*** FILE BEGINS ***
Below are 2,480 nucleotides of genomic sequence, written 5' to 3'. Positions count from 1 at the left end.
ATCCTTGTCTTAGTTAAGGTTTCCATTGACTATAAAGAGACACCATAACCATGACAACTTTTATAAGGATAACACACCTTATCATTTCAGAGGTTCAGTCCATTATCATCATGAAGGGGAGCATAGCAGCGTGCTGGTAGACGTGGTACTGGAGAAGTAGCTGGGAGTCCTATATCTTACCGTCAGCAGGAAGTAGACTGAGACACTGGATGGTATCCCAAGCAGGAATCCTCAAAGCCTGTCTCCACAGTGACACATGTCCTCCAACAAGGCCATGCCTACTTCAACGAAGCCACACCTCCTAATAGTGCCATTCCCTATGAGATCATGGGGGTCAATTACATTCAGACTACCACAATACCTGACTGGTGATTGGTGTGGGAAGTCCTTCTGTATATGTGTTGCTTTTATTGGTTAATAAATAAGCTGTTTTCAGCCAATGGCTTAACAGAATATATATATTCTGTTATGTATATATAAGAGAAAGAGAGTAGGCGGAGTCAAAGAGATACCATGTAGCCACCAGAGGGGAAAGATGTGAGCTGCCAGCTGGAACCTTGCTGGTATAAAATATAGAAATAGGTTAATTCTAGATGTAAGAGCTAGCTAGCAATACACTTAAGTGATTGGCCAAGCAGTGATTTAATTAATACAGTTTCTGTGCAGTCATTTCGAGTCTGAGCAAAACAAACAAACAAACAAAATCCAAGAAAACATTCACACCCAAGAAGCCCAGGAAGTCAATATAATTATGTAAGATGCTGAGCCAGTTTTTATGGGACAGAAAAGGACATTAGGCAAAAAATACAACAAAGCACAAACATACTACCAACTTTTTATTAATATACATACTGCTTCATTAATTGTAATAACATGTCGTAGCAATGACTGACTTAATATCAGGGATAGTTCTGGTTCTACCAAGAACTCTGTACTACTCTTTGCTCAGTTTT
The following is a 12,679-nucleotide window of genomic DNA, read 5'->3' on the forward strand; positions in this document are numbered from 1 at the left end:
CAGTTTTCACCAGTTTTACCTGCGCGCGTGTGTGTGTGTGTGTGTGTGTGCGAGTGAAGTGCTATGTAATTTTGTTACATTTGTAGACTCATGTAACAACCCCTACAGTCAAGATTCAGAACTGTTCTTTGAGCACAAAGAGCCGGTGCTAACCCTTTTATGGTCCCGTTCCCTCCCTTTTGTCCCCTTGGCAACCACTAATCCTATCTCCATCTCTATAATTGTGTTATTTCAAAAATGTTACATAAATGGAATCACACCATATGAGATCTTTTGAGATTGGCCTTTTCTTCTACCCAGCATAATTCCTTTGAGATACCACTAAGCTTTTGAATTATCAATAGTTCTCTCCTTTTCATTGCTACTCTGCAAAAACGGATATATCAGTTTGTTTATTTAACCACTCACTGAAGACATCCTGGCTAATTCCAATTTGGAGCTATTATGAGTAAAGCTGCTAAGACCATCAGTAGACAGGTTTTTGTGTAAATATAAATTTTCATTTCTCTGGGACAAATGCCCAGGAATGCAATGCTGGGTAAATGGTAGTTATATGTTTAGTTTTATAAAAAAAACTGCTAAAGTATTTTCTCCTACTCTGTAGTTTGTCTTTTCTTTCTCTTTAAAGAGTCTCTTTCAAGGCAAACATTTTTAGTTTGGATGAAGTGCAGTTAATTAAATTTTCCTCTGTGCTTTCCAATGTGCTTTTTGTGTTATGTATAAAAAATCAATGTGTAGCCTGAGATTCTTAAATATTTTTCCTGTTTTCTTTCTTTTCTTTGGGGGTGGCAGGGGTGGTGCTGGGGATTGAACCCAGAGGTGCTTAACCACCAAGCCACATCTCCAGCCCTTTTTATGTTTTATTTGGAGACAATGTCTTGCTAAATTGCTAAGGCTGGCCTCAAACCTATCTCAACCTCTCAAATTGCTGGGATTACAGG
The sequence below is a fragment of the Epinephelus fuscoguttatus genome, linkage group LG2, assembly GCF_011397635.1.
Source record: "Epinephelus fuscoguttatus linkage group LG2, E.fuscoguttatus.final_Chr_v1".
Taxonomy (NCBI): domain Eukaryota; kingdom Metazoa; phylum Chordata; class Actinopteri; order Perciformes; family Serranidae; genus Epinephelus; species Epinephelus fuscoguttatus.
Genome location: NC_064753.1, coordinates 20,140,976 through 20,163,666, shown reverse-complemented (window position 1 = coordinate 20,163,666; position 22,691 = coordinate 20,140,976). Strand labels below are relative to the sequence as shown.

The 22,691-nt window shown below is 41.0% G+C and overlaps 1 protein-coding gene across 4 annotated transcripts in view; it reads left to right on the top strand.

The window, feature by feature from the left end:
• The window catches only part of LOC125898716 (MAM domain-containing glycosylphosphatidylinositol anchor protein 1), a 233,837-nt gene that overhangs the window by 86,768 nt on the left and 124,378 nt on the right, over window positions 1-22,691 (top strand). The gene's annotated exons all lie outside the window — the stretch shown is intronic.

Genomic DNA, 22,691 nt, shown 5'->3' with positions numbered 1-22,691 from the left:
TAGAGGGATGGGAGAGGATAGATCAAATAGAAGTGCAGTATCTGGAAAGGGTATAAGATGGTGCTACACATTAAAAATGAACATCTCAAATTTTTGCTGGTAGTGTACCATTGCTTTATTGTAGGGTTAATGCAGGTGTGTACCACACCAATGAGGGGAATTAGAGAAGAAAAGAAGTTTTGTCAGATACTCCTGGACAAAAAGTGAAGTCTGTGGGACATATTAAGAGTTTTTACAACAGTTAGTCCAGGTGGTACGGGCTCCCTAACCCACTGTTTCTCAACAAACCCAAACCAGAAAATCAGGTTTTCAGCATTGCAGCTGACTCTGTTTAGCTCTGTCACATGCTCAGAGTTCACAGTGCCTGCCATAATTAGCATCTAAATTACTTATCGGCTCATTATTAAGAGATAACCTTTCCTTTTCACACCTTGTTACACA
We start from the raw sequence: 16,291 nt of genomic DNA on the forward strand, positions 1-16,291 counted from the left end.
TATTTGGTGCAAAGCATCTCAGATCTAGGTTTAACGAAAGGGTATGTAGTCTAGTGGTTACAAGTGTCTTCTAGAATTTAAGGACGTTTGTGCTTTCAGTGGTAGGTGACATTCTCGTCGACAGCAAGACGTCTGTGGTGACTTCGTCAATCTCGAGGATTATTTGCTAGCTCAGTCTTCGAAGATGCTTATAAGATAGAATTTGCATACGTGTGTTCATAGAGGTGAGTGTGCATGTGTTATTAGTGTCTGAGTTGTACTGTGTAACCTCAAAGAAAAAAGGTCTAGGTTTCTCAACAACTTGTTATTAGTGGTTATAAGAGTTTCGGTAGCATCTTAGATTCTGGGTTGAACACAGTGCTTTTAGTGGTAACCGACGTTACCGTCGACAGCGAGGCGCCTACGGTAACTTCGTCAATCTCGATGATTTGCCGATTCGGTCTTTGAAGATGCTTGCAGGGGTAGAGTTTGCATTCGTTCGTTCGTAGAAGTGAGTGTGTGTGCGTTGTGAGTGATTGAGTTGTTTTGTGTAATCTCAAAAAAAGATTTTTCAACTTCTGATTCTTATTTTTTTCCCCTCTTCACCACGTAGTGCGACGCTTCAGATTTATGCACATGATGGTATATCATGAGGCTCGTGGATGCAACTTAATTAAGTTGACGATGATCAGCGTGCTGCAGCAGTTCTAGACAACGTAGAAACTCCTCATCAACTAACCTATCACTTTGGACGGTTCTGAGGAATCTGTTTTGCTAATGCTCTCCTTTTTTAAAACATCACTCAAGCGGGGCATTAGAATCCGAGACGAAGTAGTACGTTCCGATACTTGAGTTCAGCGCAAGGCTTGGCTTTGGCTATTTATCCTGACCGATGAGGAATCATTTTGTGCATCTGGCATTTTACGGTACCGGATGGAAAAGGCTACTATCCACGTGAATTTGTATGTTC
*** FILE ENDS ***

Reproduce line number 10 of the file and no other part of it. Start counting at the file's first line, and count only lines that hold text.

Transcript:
The window, feature by feature from the left end: